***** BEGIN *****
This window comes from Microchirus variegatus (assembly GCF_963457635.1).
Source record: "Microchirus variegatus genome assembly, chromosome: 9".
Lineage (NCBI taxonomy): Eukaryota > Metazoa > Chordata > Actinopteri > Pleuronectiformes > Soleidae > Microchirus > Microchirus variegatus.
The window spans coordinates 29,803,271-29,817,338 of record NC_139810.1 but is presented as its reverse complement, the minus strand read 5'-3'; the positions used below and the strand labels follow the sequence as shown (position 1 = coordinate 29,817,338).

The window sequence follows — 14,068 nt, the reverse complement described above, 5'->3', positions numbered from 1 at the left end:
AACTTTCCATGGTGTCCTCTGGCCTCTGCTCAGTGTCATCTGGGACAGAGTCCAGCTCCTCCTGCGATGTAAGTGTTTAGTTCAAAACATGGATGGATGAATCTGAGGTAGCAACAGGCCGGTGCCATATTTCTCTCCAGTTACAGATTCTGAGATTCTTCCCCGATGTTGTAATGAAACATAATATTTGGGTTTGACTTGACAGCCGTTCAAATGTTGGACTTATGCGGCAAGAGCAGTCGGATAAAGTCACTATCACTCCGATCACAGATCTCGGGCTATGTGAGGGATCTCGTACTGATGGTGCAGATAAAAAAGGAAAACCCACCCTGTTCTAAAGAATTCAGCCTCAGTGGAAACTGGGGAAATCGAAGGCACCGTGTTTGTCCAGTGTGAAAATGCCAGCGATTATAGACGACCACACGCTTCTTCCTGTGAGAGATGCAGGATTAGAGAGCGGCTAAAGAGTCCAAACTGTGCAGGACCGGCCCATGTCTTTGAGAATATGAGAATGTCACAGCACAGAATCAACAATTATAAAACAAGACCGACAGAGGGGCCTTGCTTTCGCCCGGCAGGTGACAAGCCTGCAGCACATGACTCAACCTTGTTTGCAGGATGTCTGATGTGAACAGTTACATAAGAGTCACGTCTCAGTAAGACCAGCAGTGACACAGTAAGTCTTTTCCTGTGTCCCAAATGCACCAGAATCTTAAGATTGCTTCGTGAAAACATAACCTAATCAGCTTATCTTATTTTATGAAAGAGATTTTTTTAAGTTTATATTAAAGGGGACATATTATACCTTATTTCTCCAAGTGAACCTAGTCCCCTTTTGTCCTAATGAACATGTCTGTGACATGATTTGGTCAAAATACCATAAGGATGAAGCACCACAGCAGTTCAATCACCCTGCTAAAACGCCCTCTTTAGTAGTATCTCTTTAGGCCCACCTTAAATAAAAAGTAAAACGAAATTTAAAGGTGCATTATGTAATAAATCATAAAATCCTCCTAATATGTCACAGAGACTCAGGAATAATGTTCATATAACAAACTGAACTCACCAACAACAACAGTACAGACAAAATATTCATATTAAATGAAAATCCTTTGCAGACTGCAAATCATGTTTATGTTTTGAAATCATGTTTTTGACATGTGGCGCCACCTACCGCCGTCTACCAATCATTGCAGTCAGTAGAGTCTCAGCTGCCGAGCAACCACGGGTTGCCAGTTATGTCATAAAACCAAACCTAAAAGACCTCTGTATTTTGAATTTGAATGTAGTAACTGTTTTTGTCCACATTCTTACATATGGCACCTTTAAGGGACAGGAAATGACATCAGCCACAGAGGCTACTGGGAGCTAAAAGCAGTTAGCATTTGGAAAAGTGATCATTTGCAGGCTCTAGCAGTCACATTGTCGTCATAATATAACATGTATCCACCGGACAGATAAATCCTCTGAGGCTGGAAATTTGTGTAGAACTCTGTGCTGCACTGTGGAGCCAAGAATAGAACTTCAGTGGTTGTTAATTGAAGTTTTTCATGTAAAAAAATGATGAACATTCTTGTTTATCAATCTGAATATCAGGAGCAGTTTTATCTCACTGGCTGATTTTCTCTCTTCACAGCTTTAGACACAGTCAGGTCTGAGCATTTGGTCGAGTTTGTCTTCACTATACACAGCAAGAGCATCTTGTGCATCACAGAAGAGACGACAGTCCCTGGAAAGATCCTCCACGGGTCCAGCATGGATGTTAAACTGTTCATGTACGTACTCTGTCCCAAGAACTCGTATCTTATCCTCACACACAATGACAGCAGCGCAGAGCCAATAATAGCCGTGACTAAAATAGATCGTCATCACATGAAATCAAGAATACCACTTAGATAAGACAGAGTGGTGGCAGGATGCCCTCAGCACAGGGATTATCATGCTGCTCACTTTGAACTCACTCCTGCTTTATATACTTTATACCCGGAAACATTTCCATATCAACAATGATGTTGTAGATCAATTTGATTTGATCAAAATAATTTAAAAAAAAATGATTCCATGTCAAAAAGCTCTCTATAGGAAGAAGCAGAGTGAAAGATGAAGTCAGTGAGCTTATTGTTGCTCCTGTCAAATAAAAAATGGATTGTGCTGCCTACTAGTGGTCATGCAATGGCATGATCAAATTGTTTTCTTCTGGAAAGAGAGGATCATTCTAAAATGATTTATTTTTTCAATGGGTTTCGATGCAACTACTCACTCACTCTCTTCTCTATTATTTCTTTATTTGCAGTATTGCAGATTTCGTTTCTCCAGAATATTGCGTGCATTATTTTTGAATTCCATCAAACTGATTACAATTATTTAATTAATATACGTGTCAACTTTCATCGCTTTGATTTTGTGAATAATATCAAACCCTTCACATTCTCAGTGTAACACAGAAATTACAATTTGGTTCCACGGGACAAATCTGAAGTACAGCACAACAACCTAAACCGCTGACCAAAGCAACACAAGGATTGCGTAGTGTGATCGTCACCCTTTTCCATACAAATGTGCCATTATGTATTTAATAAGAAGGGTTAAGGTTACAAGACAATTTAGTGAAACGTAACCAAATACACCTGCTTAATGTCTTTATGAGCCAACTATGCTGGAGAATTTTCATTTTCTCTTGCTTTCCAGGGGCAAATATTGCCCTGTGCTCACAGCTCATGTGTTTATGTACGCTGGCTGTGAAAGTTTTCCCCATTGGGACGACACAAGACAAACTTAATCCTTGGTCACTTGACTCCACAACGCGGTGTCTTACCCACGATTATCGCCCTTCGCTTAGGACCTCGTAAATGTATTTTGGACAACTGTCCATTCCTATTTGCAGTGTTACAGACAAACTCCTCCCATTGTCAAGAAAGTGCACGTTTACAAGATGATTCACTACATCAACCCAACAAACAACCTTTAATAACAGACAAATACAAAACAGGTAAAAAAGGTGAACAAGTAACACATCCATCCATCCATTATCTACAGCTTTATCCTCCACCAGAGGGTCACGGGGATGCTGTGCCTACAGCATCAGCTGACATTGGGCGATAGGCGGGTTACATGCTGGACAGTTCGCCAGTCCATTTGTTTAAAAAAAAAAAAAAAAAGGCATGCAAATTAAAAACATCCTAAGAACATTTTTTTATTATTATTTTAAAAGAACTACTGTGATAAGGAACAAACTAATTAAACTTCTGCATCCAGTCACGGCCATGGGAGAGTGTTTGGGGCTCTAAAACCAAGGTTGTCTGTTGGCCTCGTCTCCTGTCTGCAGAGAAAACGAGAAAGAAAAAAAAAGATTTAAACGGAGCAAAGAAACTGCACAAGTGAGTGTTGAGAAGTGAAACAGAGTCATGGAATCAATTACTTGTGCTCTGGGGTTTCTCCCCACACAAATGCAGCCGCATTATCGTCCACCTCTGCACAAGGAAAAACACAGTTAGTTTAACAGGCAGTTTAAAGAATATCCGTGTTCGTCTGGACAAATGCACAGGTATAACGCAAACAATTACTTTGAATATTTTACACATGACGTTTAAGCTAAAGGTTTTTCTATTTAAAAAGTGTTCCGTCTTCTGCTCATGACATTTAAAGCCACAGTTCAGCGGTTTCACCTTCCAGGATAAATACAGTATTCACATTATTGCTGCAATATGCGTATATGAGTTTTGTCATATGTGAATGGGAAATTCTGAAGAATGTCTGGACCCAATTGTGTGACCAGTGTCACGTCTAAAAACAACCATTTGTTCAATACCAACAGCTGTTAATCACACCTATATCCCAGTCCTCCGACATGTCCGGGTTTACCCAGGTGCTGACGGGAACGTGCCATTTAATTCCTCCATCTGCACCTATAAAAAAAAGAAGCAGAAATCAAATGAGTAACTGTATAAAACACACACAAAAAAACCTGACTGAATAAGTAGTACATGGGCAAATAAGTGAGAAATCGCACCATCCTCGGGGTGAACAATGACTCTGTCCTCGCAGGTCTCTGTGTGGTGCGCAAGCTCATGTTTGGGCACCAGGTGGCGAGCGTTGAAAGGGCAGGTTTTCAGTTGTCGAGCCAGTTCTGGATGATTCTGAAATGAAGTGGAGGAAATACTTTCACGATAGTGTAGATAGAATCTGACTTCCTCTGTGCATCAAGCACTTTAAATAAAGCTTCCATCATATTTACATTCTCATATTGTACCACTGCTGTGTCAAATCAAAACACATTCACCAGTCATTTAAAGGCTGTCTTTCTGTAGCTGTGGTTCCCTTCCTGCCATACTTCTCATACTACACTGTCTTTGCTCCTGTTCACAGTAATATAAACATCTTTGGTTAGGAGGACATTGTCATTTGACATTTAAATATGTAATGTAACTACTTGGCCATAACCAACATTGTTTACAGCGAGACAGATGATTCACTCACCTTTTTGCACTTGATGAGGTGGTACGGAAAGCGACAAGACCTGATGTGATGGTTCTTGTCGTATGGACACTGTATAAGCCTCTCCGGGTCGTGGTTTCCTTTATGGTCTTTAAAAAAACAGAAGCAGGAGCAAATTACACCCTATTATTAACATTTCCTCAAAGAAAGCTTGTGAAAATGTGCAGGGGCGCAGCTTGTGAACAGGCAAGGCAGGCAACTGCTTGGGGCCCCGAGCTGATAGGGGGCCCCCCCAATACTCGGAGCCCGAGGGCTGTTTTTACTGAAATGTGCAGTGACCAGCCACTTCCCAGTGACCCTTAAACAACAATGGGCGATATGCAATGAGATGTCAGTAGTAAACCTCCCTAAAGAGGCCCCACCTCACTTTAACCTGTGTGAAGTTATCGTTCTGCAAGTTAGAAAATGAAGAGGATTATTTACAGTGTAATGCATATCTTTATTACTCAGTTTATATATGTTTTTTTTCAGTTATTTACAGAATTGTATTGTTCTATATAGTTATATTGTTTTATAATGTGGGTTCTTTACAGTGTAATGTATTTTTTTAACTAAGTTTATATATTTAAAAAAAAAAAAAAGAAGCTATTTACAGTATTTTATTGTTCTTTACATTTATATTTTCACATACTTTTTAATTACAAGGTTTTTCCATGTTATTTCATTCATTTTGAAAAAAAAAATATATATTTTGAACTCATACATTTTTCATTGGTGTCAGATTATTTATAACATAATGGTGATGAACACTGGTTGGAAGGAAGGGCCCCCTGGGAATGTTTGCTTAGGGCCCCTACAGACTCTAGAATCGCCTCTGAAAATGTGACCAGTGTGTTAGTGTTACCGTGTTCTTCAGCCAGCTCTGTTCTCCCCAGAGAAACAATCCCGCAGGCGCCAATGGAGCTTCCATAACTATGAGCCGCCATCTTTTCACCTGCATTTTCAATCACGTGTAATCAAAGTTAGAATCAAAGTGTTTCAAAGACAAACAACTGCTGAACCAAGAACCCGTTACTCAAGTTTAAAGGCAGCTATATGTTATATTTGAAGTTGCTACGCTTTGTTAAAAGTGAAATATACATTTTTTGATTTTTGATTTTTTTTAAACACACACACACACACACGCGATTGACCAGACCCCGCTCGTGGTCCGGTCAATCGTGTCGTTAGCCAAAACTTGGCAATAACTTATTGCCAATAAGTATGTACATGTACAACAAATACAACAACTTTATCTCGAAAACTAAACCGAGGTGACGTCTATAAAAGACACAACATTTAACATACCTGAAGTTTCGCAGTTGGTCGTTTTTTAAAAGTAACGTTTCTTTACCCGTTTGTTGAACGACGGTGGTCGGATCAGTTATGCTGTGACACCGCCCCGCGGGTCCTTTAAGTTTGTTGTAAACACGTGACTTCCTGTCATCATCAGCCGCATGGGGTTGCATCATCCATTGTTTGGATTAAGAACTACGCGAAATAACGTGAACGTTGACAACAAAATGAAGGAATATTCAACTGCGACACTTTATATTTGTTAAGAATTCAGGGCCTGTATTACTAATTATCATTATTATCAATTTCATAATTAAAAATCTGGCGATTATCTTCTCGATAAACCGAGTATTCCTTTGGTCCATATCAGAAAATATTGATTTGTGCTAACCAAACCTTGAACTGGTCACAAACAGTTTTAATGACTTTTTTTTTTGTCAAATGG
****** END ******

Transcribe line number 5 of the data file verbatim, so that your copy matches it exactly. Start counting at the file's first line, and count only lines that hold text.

The window sequence follows — 14,068 nt, the reverse complement described above, 5'->3', positions numbered from 1 at the left end: